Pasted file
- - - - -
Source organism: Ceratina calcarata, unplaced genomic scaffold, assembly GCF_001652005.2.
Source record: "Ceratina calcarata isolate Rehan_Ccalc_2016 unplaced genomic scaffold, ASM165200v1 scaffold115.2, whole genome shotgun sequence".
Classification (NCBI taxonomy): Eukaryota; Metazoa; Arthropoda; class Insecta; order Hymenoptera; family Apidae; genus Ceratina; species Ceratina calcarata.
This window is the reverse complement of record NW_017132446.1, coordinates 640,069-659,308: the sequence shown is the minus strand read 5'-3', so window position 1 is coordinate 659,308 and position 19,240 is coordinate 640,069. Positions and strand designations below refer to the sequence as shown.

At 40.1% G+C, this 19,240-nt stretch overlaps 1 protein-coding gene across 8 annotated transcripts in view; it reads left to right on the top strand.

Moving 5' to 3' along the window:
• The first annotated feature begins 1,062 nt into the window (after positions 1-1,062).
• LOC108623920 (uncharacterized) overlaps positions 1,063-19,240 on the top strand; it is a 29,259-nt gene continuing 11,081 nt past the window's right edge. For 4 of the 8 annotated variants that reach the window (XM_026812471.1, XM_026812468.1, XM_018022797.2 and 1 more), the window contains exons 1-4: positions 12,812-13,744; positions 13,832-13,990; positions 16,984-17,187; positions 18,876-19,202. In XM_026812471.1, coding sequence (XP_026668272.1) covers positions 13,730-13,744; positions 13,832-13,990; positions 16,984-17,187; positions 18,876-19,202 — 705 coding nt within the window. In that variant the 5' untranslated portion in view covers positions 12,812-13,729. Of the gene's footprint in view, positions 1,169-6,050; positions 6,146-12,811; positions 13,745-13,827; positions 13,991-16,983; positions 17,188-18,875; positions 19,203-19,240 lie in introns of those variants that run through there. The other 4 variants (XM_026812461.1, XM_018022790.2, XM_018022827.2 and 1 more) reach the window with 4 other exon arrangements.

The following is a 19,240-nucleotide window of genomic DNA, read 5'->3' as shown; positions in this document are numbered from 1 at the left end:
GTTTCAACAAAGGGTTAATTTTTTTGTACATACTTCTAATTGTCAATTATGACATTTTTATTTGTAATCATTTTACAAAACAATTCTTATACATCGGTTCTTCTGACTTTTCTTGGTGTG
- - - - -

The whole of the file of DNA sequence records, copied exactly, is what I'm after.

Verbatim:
Source organism: Ceratina calcarata, unplaced genomic scaffold, assembly GCF_001652005.2.
Source record: "Ceratina calcarata isolate Rehan_Ccalc_2016 unplaced genomic scaffold, ASM165200v1 scaffold115.2, whole genome shotgun sequence".
Classification (NCBI taxonomy): Eukaryota; Metazoa; Arthropoda; class Insecta; order Hymenoptera; family Apidae; genus Ceratina; species Ceratina calcarata.
This window is the reverse complement of record NW_017132446.1, coordinates 640,069-659,308: the sequence shown is the minus strand read 5'-3', so window position 1 is coordinate 659,308 and position 19,240 is coordinate 640,069. Positions and strand designations below refer to the sequence as shown.

At 40.1% G+C, this 19,240-nt stretch overlaps 1 protein-coding gene across 8 annotated transcripts in view; it reads left to right on the top strand.

Moving 5' to 3' along the window:
• The first annotated feature begins 1,062 nt into the window (after positions 1-1,062).
• LOC108623920 (uncharacterized) overlaps positions 1,063-19,240 on the top strand; it is a 29,259-nt gene continuing 11,081 nt past the window's right edge. For 4 of the 8 annotated variants that reach the window (XM_026812471.1, XM_026812468.1, XM_018022797.2 and 1 more), the window contains exons 1-4: positions 12,812-13,744; positions 13,832-13,990; positions 16,984-17,187; positions 18,876-19,202. In XM_026812471.1, coding sequence (XP_026668272.1) covers positions 13,730-13,744; positions 13,832-13,990; positions 16,984-17,187; positions 18,876-19,202 — 705 coding nt within the window. In that variant the 5' untranslated portion in view covers positions 12,812-13,729. Of the gene's footprint in view, positions 1,169-6,050; positions 6,146-12,811; positions 13,745-13,827; positions 13,991-16,983; positions 17,188-18,875; positions 19,203-19,240 lie in introns of those variants that run through there. The other 4 variants (XM_026812461.1, XM_018022790.2, XM_018022827.2 and 1 more) reach the window with 4 other exon arrangements.

The following is a 19,240-nucleotide window of genomic DNA, read 5'->3' as shown; positions in this document are numbered from 1 at the left end:
GTTTCAACAAAGGGTTAATTTTTTTGTACATACTTCTAATTGTCAATTATGACATTTTTATTTGTAATCATTTTACAAAACAATTCTTATACATCGGTTCTTCTGACTTTTCTTGGTGTG